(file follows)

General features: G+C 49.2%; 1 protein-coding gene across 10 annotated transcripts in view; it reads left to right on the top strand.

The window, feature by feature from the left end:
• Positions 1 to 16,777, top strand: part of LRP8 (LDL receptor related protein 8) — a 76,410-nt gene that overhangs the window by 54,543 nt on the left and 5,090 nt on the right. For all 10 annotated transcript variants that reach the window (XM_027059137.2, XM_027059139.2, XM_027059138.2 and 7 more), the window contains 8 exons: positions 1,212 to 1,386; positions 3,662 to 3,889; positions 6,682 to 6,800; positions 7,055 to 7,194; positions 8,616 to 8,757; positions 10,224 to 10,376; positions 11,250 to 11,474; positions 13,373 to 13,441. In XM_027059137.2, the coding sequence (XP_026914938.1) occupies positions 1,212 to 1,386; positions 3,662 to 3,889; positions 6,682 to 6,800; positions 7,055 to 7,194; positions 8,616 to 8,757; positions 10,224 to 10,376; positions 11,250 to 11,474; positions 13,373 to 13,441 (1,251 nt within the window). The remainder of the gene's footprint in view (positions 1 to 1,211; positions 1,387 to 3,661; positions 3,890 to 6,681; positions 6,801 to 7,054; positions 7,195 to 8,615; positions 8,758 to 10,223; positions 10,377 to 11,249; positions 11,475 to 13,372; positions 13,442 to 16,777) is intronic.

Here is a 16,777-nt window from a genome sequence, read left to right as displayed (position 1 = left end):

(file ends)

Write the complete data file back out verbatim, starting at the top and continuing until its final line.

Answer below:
General features: G+C 49.2%; 1 protein-coding gene across 10 annotated transcripts in view; it reads left to right on the top strand.

The window, feature by feature from the left end:
• Positions 1 to 16,777, top strand: part of LRP8 (LDL receptor related protein 8) — a 76,410-nt gene that overhangs the window by 54,543 nt on the left and 5,090 nt on the right. For all 10 annotated transcript variants that reach the window (XM_027059137.2, XM_027059139.2, XM_027059138.2 and 7 more), the window contains 8 exons: positions 1,212 to 1,386; positions 3,662 to 3,889; positions 6,682 to 6,800; positions 7,055 to 7,194; positions 8,616 to 8,757; positions 10,224 to 10,376; positions 11,250 to 11,474; positions 13,373 to 13,441. In XM_027059137.2, the coding sequence (XP_026914938.1) occupies positions 1,212 to 1,386; positions 3,662 to 3,889; positions 6,682 to 6,800; positions 7,055 to 7,194; positions 8,616 to 8,757; positions 10,224 to 10,376; positions 11,250 to 11,474; positions 13,373 to 13,441 (1,251 nt within the window). The remainder of the gene's footprint in view (positions 1 to 1,211; positions 1,387 to 3,661; positions 3,890 to 6,681; positions 6,801 to 7,054; positions 7,195 to 8,615; positions 8,758 to 10,223; positions 10,377 to 11,249; positions 11,475 to 13,372; positions 13,442 to 16,777) is intronic.

Here is a 16,777-nt window from a genome sequence, read left to right as displayed (position 1 = left end):